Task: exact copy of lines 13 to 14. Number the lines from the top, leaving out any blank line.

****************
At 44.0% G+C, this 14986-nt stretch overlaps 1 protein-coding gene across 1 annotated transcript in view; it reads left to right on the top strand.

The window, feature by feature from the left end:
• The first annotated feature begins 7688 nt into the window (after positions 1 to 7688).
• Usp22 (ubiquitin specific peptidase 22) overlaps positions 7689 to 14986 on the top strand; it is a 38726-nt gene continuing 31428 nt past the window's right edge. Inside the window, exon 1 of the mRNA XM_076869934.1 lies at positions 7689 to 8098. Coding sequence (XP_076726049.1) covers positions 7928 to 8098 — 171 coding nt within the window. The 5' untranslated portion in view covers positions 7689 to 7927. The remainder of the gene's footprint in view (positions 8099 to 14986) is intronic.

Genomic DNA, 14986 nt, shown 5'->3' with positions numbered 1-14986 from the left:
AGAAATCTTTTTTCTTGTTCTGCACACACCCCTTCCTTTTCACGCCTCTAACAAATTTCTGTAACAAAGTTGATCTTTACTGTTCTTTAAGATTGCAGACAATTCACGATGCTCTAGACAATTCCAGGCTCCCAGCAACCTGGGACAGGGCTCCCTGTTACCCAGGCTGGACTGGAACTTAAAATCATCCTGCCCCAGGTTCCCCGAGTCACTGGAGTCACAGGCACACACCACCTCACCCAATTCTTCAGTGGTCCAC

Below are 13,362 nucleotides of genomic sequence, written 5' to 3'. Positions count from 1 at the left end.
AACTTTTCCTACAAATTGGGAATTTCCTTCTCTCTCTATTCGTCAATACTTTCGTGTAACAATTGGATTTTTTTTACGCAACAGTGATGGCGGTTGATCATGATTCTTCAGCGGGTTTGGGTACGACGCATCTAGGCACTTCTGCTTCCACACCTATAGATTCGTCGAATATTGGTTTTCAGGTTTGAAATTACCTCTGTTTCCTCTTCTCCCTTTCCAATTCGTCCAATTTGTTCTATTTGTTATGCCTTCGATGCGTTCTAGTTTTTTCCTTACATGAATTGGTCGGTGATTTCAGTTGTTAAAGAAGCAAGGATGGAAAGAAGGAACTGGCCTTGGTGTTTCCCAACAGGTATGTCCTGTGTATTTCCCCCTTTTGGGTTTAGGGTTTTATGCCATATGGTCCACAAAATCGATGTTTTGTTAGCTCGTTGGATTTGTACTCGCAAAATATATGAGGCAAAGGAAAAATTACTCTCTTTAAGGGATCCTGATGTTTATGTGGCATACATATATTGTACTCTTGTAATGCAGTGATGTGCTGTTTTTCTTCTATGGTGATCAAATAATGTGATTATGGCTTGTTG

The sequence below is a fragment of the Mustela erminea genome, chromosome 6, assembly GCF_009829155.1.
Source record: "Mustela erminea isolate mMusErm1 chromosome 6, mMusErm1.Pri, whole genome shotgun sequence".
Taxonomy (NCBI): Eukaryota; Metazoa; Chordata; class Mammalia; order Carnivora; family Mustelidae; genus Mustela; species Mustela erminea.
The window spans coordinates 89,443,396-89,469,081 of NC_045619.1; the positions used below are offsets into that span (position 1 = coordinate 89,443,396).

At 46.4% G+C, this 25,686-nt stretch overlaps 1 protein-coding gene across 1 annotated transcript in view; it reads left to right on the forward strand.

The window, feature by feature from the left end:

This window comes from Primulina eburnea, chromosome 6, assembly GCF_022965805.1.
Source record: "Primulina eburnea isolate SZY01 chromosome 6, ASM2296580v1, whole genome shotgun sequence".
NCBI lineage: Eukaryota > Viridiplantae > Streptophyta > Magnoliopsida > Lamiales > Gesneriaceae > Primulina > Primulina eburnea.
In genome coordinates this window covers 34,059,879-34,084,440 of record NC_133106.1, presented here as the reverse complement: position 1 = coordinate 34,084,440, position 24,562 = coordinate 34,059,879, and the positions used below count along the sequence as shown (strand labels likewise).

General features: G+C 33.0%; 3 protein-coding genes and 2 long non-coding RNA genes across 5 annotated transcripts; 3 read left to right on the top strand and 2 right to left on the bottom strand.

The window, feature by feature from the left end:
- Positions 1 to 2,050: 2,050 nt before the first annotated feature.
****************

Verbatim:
At 46.4% G+C, this 25,686-nt stretch overlaps 1 protein-coding gene across 1 annotated transcript in view; it reads left to right on the forward strand.

The window, feature by feature from the left end: